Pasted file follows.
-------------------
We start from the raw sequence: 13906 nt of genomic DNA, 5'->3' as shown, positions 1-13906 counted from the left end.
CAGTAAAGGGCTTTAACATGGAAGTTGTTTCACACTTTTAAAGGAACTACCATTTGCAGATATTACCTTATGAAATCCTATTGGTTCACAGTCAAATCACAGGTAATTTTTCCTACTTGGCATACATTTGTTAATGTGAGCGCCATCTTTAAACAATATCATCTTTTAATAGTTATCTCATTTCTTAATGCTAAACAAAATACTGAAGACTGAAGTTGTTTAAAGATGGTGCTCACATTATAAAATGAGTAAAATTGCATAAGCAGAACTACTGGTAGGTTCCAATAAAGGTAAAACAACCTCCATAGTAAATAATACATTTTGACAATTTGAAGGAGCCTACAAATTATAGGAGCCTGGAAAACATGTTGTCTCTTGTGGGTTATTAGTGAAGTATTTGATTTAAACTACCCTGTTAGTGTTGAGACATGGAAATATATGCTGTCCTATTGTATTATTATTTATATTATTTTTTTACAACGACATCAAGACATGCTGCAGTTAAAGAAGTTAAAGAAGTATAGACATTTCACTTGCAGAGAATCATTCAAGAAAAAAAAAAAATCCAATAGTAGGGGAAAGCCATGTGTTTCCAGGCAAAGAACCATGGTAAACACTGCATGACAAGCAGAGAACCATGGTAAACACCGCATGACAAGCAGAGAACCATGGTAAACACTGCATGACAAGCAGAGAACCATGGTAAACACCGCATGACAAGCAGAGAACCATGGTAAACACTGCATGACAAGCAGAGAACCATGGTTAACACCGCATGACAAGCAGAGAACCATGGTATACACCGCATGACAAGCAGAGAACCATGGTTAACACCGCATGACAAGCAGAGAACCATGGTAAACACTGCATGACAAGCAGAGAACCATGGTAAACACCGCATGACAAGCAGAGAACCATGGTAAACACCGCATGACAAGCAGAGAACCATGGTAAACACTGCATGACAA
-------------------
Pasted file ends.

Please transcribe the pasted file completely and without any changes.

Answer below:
We start from the raw sequence: 13906 nt of genomic DNA, 5'->3' as shown, positions 1-13906 counted from the left end.
CAGTAAAGGGCTTTAACATGGAAGTTGTTTCACACTTTTAAAGGAACTACCATTTGCAGATATTACCTTATGAAATCCTATTGGTTCACAGTCAAATCACAGGTAATTTTTCCTACTTGGCATACATTTGTTAATGTGAGCGCCATCTTTAAACAATATCATCTTTTAATAGTTATCTCATTTCTTAATGCTAAACAAAATACTGAAGACTGAAGTTGTTTAAAGATGGTGCTCACATTATAAAATGAGTAAAATTGCATAAGCAGAACTACTGGTAGGTTCCAATAAAGGTAAAACAACCTCCATAGTAAATAATACATTTTGACAATTTGAAGGAGCCTACAAATTATAGGAGCCTGGAAAACATGTTGTCTCTTGTGGGTTATTAGTGAAGTATTTGATTTAAACTACCCTGTTAGTGTTGAGACATGGAAATATATGCTGTCCTATTGTATTATTATTTATATTATTTTTTTACAACGACATCAAGACATGCTGCAGTTAAAGAAGTTAAAGAAGTATAGACATTTCACTTGCAGAGAATCATTCAAGAAAAAAAAAAAATCCAATAGTAGGGGAAAGCCATGTGTTTCCAGGCAAAGAACCATGGTAAACACTGCATGACAAGCAGAGAACCATGGTAAACACCGCATGACAAGCAGAGAACCATGGTAAACACTGCATGACAAGCAGAGAACCATGGTAAACACCGCATGACAAGCAGAGAACCATGGTAAACACTGCATGACAAGCAGAGAACCATGGTTAACACCGCATGACAAGCAGAGAACCATGGTATACACCGCATGACAAGCAGAGAACCATGGTTAACACCGCATGACAAGCAGAGAACCATGGTAAACACTGCATGACAAGCAGAGAACCATGGTAAACACCGCATGACAAGCAGAGAACCATGGTAAACACCGCATGACAAGCAGAGAACCATGGTAAACACTGCATGACAA